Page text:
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Sinking of HMS Campania


1918

The aircraft carrier HMS Campania sank during a storm a mile (1.5 km) off Burntisland on 5th November, 1918. Having dragged her anchor the Campania collided with two other capital ships, HMS Royal Oak and HMS Glorious which were also at anchor, causing her hull to be split and the engine room to flood. The Campania sank after five hours, thankfully with no loss of life, and still lies under 27m (88 feet) of water.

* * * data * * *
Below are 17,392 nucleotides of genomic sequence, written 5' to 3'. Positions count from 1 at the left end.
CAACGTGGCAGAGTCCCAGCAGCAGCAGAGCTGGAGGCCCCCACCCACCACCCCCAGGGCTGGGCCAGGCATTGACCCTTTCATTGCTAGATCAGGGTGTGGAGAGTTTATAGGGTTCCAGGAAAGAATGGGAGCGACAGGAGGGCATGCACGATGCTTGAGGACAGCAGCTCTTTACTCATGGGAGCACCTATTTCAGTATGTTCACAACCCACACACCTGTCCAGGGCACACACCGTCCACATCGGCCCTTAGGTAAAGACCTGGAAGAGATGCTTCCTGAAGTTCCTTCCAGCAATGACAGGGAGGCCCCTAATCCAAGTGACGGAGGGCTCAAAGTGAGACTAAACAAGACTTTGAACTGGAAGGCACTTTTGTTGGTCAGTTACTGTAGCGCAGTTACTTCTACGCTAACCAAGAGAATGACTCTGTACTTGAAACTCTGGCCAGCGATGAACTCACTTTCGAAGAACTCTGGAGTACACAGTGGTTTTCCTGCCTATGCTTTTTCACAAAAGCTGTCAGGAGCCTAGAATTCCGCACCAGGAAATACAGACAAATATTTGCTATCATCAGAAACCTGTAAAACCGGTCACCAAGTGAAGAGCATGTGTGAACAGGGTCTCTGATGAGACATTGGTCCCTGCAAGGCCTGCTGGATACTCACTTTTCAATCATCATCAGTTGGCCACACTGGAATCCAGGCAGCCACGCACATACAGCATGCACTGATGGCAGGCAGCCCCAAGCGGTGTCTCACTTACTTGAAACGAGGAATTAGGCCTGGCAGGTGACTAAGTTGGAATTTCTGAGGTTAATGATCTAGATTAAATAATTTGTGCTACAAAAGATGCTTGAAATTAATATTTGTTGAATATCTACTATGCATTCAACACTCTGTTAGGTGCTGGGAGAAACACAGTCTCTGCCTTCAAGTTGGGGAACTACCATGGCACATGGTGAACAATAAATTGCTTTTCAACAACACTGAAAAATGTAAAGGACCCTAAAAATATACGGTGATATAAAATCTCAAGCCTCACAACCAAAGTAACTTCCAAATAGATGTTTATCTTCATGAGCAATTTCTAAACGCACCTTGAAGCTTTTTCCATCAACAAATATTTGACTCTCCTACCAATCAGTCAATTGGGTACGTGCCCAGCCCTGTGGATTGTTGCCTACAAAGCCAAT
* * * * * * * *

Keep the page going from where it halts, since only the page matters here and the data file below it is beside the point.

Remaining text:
The ship was built at the Fairfield Yards in Govan as the liner RMS Campania and launched in 1891. It was largest and fastest passenger liner afloat when she entered service two years later. Her engines were the largest of the time, and remain amongst the biggest reciprocating steam engines ever built. She plied the North Atlantic for the Cunard Line until superseded in 1914. On the point being scrapped, she was bought by the Admiralty and converted to become an aircraft carrier. She was commissioned in this role in 1916.


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